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Greenwood annexes 36 acres for planned development

How They Voted

Greenwood’s City Council voted 5-0 Monday to annexed the unincorporated land. Rod Powell, position 2 council member for Ward 1, was absent from the meeting.

Source: Greenwood

GREENWOOD – Land the city approved for annexation Monday is planned for commercial and residential development.

The approximately 36 acres is on the northwest corner of Arkansas 10 Spur and US 71 adjacent to the city and consists of six parcels. It is owned by Jacob Burton of MJE Construction and is planned to be a mixed-use development called the Curve.

Mayor Doug Kinslow said Thursday the development at the main western entrance into Greenwood would be a tremendous asset to the city. He believes it would provide Greenwood greater diversity in where people can shop or live and draw many off US 71 who do not typically come into the city unless it is necessary for their commute.

The Curve is also expected to generate significant sales tax revenue, according to Kinslow.

“A lot of companies, whether they be fast food or a sit-down restaurant, they won’t even consider building outside the city limits, so that’s very important to get that annexed, which we’re doing,” he said.

Cheryl Garner, a Realtor with the Fort Smith-based Keller Williams Platinum Realty who’s working with Burton to market the property, said Monday all the land for the Curve was acquired by January. This allowed Burton to contract with various developments to build infrastructure on the property. Two of the Curve’s 20 lots as laid out in its plan are under contract.

Garner said the Curve will compete as a mixed-use development with Chaffee Crossing in Fort Smith and Barling due to the high amount of traffic the area receives. She said the Arkansas Department of Transportation’s traffic count for the thoroughfare in front of the Curve, US 71 between Cedar Valley Drive and Arkansas 10 Spur, is in excess of 29,000 vehicles per day.

The Curve’s infrastructure will be developed in phases as the lots are sold, according to Garner. Among the planned developments are multifamily buildings, multistory commercial buildings, restaurants, a high-end convenience store and a boutique hotel, as well as a new, larger facility for the Sebastian County Library in Greenwood. The plan also includes a water feature, a splash pad and an amphitheater. The Curve is planned as a walkable community.

Garner said Thursday MAHG Architecture in Fort Smith developed architectural controls for the Curve. It will also have a property owners association.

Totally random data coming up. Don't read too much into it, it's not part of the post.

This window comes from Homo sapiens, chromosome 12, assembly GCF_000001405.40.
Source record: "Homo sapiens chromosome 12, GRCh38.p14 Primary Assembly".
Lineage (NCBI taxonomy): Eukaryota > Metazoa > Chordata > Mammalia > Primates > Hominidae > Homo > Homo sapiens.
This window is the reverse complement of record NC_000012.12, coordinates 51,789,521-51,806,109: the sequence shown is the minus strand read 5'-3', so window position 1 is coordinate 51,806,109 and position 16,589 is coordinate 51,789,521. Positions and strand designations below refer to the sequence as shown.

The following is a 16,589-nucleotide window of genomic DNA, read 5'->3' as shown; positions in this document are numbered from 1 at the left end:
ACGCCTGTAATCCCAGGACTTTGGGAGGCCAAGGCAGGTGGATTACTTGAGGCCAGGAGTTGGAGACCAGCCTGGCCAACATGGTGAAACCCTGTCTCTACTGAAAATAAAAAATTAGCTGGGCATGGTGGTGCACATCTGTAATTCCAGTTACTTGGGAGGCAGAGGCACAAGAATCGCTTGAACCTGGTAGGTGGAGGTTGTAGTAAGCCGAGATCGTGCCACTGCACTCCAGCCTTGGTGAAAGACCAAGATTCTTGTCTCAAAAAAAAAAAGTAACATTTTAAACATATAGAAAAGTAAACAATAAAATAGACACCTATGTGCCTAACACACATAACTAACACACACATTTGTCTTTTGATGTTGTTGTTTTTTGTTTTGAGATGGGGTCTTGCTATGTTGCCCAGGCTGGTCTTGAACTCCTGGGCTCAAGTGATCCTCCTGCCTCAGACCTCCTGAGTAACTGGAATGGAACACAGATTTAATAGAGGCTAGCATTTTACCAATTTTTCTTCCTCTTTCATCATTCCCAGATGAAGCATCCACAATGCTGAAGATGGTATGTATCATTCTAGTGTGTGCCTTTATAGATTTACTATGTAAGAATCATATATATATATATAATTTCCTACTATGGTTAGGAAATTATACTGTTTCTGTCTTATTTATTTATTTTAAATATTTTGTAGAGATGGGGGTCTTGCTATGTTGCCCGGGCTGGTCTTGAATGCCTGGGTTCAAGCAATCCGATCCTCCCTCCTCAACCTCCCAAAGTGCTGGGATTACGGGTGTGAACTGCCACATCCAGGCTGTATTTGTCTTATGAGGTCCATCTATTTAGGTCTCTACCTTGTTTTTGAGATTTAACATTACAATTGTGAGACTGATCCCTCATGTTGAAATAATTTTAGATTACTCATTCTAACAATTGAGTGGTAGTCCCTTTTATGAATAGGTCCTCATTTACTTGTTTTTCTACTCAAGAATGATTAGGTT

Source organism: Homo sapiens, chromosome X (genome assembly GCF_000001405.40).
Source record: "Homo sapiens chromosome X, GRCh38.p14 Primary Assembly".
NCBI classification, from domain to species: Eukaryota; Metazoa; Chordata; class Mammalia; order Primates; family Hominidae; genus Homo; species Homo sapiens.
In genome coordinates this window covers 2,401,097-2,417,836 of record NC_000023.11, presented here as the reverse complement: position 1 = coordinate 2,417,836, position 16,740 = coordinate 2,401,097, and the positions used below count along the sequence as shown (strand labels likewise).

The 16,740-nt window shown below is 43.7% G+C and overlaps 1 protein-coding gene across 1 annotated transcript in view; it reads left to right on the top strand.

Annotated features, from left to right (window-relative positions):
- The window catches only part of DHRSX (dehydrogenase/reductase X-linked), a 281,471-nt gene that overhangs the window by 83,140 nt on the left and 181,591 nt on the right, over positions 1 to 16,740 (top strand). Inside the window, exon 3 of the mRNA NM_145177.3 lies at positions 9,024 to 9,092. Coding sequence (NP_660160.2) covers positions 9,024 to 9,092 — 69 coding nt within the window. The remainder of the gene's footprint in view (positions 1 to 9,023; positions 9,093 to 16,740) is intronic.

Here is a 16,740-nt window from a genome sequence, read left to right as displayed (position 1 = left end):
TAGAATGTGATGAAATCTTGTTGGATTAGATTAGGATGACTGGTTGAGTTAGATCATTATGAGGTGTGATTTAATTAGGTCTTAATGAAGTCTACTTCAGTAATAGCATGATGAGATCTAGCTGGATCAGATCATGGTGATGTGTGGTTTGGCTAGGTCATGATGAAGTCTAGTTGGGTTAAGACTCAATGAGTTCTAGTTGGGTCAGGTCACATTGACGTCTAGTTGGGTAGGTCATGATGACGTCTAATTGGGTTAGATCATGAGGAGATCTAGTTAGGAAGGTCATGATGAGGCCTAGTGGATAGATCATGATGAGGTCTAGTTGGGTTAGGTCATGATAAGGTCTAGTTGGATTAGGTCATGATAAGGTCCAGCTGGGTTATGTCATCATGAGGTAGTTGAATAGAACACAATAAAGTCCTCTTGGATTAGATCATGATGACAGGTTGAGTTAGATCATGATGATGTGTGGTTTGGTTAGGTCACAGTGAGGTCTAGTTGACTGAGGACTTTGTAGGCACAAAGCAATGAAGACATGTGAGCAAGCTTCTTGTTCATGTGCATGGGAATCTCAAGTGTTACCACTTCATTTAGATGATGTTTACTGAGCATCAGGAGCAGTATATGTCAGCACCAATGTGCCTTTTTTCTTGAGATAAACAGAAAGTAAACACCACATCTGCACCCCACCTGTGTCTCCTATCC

Greenwood’s annexation of the property will mean necessary city services, including water, sewer, fire and police protection, will be extended to it within “a reasonable period of time,” according to the annexation ordinance.

Sonny Bell, Greenwood’s planning director, said residents will be able to learn more about the annexation at a public hearing April 18, where the Planning Commission will be informed about the City Council’s decision to approve it.

Bell said the county will have its own public hearing to release the 36 acres on Wednesday. The property will be annexed into the city if no one files any legal action in the county Circuit Court to block it in the 30 days following the City Council’s approval.

Both the Arkansas Geographic Information Systems Office and Sebastian County approved the annexation prior to Monday’s meeting, according to Bell.

The City Council also voted Monday to table a proposal to purchase water rights for the annexed property from the James Fork Regional Water District, a rural water association, pending further discussion on the matter with the district. Bell said the city needs to acquire the rights to provide the property water and fire protection services.

The City Council afterward tabled a proposed agreement with Sebastian County through which the city would provide access to sewer and water services to the planned new Sebastian County Library. This would serve as the place matching contribution to the project, the agreement states.

Rene Myers, regional library director for the Scott-Sebastian Regional Library System, has said about 2 acres of the annexed property is the preferred site for the project. She has said the current county library in Greenwood, at 18 N. Adair St., lacks the space to allow the system to provide modern library services without having to limit itself. It was built in 1965.

County Judge David Hudson said Friday Burton intends to donate the land for the library project, although this has not happened yet. He told the county Quorum Court at its March 15 meeting that MAHG Architecture, which the county contracted for library concepts and preliminary building planning services, provided an estimated library project cost at $ 5.05 million.

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